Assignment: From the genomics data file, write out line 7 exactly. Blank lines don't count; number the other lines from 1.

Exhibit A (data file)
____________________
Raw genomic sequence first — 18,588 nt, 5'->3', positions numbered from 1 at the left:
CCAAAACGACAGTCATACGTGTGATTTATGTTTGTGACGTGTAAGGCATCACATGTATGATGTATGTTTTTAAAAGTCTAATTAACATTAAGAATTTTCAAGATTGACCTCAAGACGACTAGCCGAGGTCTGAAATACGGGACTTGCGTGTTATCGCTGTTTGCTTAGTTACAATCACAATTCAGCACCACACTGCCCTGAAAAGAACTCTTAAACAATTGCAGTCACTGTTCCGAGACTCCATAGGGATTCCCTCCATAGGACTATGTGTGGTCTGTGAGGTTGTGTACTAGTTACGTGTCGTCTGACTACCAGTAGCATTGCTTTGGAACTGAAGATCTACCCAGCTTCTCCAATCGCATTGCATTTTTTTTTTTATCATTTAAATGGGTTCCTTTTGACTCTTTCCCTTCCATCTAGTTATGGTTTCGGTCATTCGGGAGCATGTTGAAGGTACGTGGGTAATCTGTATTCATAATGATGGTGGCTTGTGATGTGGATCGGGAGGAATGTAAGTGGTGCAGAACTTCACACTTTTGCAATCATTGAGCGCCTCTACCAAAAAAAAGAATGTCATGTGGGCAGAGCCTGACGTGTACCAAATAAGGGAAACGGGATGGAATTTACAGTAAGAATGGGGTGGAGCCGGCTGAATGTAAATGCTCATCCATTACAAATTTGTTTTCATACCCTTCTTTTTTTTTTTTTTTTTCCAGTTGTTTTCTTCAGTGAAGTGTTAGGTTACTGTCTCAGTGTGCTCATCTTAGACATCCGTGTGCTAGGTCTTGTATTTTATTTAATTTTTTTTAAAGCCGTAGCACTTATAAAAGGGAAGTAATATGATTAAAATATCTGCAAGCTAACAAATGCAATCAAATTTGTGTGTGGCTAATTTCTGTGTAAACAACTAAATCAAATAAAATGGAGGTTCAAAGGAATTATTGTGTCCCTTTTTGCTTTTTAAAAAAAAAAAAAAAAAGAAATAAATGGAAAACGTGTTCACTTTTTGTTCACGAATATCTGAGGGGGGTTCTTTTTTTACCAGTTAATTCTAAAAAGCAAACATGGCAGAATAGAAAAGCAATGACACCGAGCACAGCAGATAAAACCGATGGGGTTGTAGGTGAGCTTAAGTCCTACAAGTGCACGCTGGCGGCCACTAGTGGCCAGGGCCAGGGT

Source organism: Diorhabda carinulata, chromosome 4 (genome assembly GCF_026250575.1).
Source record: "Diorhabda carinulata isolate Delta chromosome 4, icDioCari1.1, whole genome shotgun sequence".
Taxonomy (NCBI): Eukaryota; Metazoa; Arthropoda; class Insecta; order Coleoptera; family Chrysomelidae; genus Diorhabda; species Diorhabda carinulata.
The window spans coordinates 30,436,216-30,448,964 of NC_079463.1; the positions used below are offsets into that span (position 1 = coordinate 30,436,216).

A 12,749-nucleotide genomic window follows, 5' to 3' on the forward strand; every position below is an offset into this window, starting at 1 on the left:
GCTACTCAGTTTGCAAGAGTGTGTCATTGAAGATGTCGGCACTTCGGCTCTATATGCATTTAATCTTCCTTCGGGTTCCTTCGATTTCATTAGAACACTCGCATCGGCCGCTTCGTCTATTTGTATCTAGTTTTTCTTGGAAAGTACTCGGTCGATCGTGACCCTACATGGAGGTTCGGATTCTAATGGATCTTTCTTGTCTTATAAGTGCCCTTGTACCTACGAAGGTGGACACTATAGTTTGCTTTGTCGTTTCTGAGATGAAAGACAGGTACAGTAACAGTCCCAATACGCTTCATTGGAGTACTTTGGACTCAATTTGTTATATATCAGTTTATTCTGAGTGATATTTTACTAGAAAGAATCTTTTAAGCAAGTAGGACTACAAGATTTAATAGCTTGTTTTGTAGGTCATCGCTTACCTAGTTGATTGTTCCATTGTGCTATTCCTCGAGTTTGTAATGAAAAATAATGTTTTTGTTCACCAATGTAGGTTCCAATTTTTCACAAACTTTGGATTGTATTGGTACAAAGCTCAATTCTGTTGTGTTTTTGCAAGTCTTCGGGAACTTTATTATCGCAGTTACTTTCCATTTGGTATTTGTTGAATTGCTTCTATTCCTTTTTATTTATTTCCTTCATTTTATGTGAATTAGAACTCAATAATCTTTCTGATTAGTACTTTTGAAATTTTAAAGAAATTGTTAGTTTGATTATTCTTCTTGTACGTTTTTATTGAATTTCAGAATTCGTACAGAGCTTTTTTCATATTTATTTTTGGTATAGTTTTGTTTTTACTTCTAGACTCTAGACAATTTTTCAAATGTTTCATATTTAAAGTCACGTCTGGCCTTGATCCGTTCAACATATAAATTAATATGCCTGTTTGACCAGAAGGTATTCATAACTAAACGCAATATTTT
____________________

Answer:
A 12,749-nucleotide genomic window follows, 5' to 3' on the forward strand; every position below is an offset into this window, starting at 1 on the left: